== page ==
And he was right, he wouldn’t be needing it again, for Buschman stood accused of spying for the Germans during World War I and was executed on this day in 1915.

Brazilian by birth, Buschman and his parents had relocated to Holland and he eventually wound up importing food between Germany, the UK and Brazil. At least, that was his story.

Spy ties

As a result he would often come to London and when the First World War kicked off the infant organisation MI5 clocked him corresponding with two dodgy addresses in Rotterdam. These addresses had been linked to known espionage activities, so the connection was immediately made.

His main focus was on Portsmouth and Southampton – apparently because he was into shipping food. But these were crucial British ports and, to this day they have strong navy presence too.

But one of the main clinchers was that Buschman was also in contact with a man known to be a key coordinator for German spies, says war researcher Stephen Stratford.

Security threat

These juicy bits of evidence were enough to ensure the Brazilian was hauled up for questioning and slung in the Tower of London on the basis that he was a threat to national security. There then followed a court-martial where he was found guilty of being a double agent.

Buschman was banged up in the Tower and it was there that he faced his death too, literally, as he refused to be blindfolded as was the normal procedure. He was put before a firing squad on this day in 1915 as one of 13 men who were found guilty and shot for espionage during the war.

1 The Trial in History: Volume I by Maureen Mulholland, Brian S. Pullan, R. A. Melikan, Anne Pullan.

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9 October 1967 – Che Guevara

Posted in Death penalty, Shot with tags , , , , , , on October 9 by Old Sparky

Che Guevara

Che Guevara

‘Shoot coward. You’re only going to kill a man.’

But what a man.

It’s not often we get to write about personal heroes, but today’s post is one such occasion, for these are purported to be some of the final words of Che Guevara, El Che or just Che to his mates.

Of course the words may be little more than an urban myth, but the man who uttered them was so much more. He has become a legend.

Che Lives!

Che Guevara has changed the course of history for several countries, freeing them from the shackles of Fascism and dictatorship with his brand of egalitarian democracy, albeit via bloody methods.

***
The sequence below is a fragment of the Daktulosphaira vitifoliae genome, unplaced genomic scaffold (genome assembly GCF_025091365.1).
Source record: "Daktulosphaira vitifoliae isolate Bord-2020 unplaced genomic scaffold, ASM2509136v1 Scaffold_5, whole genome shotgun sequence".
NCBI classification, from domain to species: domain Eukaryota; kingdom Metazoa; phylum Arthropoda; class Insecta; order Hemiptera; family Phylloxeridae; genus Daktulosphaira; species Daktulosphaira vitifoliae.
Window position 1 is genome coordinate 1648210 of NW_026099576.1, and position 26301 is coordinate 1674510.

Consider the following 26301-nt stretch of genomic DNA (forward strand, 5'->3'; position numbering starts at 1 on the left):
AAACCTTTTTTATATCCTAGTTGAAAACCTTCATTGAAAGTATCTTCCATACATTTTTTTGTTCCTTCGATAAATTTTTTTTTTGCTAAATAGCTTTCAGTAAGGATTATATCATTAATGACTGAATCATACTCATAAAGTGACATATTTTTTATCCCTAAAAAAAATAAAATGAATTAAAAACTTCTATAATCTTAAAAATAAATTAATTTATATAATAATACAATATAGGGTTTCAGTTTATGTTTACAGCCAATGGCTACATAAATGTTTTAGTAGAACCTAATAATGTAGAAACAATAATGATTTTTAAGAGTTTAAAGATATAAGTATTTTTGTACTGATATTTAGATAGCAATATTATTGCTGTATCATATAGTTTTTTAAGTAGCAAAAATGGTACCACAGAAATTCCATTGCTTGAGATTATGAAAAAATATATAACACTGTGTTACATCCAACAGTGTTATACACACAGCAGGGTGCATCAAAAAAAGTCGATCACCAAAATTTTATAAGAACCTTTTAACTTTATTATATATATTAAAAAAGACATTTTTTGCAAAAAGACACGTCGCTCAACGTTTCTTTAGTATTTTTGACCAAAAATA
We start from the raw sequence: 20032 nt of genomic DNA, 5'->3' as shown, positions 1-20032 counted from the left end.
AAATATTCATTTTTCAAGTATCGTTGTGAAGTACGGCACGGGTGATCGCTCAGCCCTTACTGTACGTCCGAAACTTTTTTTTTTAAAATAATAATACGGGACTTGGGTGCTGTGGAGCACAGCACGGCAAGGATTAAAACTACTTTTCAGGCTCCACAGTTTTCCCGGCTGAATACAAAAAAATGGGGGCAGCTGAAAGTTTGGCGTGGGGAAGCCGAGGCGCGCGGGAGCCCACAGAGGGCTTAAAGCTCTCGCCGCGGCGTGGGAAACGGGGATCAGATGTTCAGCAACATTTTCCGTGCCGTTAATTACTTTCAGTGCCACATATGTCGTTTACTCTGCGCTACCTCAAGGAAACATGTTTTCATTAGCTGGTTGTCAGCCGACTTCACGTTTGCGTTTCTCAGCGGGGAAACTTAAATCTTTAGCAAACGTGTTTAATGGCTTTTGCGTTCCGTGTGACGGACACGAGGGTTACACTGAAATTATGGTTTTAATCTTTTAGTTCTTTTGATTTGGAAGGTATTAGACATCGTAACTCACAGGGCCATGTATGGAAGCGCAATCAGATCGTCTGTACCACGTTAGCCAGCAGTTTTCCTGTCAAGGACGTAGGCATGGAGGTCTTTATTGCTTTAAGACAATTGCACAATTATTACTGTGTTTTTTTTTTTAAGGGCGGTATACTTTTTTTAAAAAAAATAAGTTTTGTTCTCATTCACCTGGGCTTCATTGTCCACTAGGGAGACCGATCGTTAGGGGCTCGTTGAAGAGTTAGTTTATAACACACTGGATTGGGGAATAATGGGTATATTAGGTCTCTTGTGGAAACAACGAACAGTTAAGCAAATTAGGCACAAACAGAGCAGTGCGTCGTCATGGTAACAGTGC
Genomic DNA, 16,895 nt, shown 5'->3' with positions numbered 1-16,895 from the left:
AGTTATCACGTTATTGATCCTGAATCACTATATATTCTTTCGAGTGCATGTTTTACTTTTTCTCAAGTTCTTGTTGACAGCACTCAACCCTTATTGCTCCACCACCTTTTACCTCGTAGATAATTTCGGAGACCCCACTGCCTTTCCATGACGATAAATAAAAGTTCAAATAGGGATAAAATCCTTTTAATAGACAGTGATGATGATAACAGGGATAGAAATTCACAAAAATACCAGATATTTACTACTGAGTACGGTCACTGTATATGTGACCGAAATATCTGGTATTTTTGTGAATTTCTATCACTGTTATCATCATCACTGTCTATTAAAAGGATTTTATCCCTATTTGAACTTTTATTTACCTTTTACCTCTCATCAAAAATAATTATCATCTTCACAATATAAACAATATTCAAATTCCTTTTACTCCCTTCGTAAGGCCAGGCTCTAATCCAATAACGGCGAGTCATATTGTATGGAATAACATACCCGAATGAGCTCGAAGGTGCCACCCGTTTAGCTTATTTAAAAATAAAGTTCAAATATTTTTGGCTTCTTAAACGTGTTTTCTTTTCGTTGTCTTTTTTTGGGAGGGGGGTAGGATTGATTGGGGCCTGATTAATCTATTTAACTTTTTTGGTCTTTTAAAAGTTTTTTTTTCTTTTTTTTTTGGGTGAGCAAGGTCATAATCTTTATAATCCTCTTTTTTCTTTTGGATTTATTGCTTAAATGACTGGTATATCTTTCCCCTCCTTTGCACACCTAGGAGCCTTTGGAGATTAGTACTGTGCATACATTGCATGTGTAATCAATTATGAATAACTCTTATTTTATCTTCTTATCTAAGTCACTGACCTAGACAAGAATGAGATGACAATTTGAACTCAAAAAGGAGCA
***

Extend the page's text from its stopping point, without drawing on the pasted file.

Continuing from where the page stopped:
But hey, you’re here to read about his death, so we’ll stop waxing lyrical about his left-wing crusades. You can get those elsewhere.

Che was a wanted man. He’d helped lead Cuba to freedom from the iron grip of Fulgencio Batista. It was now safely in the left-hand palm of his comrade-in-arms Fidel Castro.

The Argentine was then to head deep into the bowels of Bolivia (via The Congo), where he started stirring up just as much trouble.

The fear

Stunningly, it wasn’t just the Bolivians who feared his unique style of revolution. He had opposers further north of the border too – the Americans quaked in their Louboutins1 at the very thought that infectious Communism was edging ever closer to their Capitalist shores.

After all, it would never do to have such a successful advocate so close in proximity to them, extolling the virtues of a leftie paradise. Moreover, it wouldn’t do to have one so seductive and one who was unafraid of employing such bloody methods.

So the question is, who ultimately got there first? The Bolivians? Or the Americans? The answer is both, thanks inadvertently to one of Che’s Russian mates.

Up to that point, he’d been the scourge of the beleaguered Bolivians’ efforts to keep the country revolution-free. Instead, he had become ensconced in establishing the National Liberation Army of Bolivia and he was already well-known for his stop-at-nothing guerrilla tactics.

Manhunt

As a result both camps deemed he must die, helped not least by Haydée Tamara Bunke Bider ‘better known by her nom de guerre “Tania”, who had been installed as his primary agent in La Paz, was reportedly also ‘working for the KGB and is widely inferred to have unwittingly served Soviet interests by leading Bolivian authorities to Guevara’s trail’. At least that’s the story according to Wikipedia.

The CIA teamed up with the Bolivian Army and hunted him down like a dog. Of course, that’s not how the Bolivians saw it. Indeed the BBC tracked down one of the Cuban-born CIA agents who made the historic coup.

‘Most people don’t know the real Che Guevara – the Che Guevara who wrote that he was thirsty for blood, the Che who assassinated thousands of people without any regard for legal process’ said Felix Rodriguez who actually took a photo of the man on capture.

‘Legal process’ eh? Where was the legal process when Rodriguez took the order from on high to execute without trial?

Che dies

The soldier tasked with carrying out the job was instructed to make it look like he’d been killed in battle.